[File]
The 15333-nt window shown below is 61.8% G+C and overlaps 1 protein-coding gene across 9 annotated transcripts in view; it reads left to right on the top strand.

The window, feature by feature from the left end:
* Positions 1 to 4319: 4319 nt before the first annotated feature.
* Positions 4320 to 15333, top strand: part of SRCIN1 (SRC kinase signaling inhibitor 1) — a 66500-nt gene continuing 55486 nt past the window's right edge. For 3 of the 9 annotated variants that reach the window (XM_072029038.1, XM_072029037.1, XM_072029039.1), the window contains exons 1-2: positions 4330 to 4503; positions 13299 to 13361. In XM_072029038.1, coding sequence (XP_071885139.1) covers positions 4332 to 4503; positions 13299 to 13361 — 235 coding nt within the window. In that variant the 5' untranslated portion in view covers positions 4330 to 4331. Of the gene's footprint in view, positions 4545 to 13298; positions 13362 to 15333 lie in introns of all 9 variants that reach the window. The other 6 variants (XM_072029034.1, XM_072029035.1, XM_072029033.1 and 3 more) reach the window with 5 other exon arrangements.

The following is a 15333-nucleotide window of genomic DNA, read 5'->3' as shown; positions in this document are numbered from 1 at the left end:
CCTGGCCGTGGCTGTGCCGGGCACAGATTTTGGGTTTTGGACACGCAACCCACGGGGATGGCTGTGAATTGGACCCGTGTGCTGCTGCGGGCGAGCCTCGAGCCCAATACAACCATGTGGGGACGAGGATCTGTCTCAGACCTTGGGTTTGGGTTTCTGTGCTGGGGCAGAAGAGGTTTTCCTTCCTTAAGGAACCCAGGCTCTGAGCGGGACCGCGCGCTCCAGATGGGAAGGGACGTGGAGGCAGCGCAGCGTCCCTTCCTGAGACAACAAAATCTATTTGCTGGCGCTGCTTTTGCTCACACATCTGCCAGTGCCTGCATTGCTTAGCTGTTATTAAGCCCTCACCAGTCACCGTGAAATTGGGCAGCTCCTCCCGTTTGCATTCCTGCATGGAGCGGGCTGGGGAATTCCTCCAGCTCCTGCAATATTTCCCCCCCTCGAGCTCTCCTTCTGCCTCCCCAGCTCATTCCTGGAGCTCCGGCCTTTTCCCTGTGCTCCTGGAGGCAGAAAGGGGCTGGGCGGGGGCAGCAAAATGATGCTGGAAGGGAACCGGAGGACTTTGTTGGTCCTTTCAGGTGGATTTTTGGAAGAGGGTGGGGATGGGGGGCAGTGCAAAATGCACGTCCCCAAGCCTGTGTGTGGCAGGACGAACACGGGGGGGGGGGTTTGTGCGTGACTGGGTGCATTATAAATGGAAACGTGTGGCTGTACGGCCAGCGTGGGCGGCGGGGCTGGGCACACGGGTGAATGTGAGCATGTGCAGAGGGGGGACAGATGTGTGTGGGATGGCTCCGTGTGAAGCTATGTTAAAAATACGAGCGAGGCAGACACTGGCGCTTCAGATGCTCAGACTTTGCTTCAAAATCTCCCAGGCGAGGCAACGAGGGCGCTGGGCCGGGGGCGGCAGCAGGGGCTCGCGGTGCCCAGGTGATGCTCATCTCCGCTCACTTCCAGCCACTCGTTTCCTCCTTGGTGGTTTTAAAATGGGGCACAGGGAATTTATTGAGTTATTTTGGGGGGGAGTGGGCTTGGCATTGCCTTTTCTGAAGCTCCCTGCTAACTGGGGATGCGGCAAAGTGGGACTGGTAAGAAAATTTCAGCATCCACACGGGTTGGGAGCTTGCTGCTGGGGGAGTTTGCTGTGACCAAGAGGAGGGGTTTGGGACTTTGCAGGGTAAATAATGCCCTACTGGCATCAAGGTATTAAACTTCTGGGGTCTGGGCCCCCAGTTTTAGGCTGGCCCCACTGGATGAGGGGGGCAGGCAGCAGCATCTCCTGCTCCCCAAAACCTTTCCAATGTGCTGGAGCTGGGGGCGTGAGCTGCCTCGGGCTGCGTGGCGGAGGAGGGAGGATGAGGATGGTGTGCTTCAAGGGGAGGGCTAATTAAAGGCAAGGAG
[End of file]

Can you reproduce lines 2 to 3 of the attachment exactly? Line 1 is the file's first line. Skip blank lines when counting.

The window, feature by feature from the left end:
* Positions 1 to 4319: 4319 nt before the first annotated feature.